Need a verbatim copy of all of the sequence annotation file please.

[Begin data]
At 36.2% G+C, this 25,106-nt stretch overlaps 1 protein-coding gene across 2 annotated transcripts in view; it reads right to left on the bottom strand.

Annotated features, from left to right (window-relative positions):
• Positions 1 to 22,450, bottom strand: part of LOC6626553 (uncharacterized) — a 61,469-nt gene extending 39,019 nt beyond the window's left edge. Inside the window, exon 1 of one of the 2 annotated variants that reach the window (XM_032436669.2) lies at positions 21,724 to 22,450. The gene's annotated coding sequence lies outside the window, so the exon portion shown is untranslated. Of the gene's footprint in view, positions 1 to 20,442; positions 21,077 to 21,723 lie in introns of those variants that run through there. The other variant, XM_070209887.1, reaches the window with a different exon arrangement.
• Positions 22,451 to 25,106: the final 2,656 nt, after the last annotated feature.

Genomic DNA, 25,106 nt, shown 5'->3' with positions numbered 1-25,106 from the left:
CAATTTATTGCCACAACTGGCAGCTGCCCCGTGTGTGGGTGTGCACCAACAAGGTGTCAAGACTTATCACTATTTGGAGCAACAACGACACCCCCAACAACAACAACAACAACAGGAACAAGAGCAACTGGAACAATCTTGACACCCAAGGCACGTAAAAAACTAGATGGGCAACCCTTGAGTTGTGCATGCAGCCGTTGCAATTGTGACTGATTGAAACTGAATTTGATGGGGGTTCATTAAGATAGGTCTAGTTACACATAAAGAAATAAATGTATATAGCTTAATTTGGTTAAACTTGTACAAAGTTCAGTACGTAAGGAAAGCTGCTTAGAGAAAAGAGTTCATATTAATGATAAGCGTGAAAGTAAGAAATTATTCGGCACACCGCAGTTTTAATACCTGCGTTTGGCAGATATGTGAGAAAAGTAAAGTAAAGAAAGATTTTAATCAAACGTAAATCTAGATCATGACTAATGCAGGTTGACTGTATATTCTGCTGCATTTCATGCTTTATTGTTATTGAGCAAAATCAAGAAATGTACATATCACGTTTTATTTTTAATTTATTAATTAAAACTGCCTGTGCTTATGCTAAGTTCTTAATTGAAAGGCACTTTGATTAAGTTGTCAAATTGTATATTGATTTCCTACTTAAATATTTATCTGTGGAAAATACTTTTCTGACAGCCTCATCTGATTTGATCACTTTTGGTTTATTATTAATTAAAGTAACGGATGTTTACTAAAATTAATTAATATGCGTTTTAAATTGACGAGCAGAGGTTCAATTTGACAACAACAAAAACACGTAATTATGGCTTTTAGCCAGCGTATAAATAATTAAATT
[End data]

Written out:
At 36.2% G+C, this 25,106-nt stretch overlaps 1 protein-coding gene across 2 annotated transcripts in view; it reads right to left on the bottom strand.

Annotated features, from left to right (window-relative positions):
• Positions 1 to 22,450, bottom strand: part of LOC6626553 (uncharacterized) — a 61,469-nt gene extending 39,019 nt beyond the window's left edge. Inside the window, exon 1 of one of the 2 annotated variants that reach the window (XM_032436669.2) lies at positions 21,724 to 22,450. The gene's annotated coding sequence lies outside the window, so the exon portion shown is untranslated. Of the gene's footprint in view, positions 1 to 20,442; positions 21,077 to 21,723 lie in introns of those variants that run through there. The other variant, XM_070209887.1, reaches the window with a different exon arrangement.
• Positions 22,451 to 25,106: the final 2,656 nt, after the last annotated feature.

Genomic DNA, 25,106 nt, shown 5'->3' with positions numbered 1-25,106 from the left:
CAATTTATTGCCACAACTGGCAGCTGCCCCGTGTGTGGGTGTGCACCAACAAGGTGTCAAGACTTATCACTATTTGGAGCAACAACGACACCCCCAACAACAACAACAACAACAGGAACAAGAGCAACTGGAACAATCTTGACACCCAAGGCACGTAAAAAACTAGATGGGCAACCCTTGAGTTGTGCATGCAGCCGTTGCAATTGTGACTGATTGAAACTGAATTTGATGGGGGTTCATTAAGATAGGTCTAGTTACACATAAAGAAATAAATGTATATAGCTTAATTTGGTTAAACTTGTACAAAGTTCAGTACGTAAGGAAAGCTGCTTAGAGAAAAGAGTTCATATTAATGATAAGCGTGAAAGTAAGAAATTATTCGGCACACCGCAGTTTTAATACCTGCGTTTGGCAGATATGTGAGAAAAGTAAAGTAAAGAAAGATTTTAATCAAACGTAAATCTAGATCATGACTAATGCAGGTTGACTGTATATTCTGCTGCATTTCATGCTTTATTGTTATTGAGCAAAATCAAGAAATGTACATATCACGTTTTATTTTTAATTTATTAATTAAAACTGCCTGTGCTTATGCTAAGTTCTTAATTGAAAGGCACTTTGATTAAGTTGTCAAATTGTATATTGATTTCCTACTTAAATATTTATCTGTGGAAAATACTTTTCTGACAGCCTCATCTGATTTGATCACTTTTGGTTTATTATTAATTAAAGTAACGGATGTTTACTAAAATTAATTAATATGCGTTTTAAATTGACGAGCAGAGGTTCAATTTGACAACAACAAAAACACGTAATTATGGCTTTTAGCCAGCGTATAAATAATTAAATT